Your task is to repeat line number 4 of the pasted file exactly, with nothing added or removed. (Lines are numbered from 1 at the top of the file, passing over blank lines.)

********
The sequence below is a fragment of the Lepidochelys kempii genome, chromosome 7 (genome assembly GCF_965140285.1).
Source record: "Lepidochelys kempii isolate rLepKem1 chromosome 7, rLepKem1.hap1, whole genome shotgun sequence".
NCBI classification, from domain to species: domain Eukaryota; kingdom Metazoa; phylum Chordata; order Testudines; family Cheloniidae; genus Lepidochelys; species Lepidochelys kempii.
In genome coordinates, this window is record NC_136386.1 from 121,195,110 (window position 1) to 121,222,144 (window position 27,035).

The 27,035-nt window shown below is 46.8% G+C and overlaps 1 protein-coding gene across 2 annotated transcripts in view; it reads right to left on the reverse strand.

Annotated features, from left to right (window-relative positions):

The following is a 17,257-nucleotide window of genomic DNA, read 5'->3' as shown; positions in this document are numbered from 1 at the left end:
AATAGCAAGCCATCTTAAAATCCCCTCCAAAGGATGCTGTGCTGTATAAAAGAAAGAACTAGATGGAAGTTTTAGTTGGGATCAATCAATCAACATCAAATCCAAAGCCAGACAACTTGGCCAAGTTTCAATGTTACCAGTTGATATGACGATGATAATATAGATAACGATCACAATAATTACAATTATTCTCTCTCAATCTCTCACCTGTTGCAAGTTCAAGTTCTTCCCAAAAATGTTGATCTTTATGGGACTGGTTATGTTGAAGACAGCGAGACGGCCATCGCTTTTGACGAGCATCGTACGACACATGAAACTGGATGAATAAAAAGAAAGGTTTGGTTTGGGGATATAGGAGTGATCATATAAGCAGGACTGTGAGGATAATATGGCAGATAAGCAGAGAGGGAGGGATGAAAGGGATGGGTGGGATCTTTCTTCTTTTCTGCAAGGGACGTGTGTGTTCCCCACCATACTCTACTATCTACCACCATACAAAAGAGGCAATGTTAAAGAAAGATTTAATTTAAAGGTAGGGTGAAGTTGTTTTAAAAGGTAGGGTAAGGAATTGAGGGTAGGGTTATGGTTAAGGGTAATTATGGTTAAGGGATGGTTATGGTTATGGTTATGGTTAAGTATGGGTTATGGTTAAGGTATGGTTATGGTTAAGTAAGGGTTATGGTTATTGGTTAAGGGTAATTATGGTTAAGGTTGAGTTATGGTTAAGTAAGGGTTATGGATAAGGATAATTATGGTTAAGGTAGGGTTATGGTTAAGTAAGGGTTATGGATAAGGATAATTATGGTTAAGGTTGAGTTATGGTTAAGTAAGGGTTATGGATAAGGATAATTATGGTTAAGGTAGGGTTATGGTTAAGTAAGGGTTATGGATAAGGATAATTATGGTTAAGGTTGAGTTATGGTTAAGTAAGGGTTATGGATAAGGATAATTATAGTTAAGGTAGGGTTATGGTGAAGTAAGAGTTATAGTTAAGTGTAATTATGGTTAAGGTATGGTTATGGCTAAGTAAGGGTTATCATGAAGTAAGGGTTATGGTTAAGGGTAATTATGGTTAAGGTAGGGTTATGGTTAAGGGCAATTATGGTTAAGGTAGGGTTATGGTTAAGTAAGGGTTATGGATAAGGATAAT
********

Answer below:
In genome coordinates, this window is record NC_136386.1 from 121,195,110 (window position 1) to 121,222,144 (window position 27,035).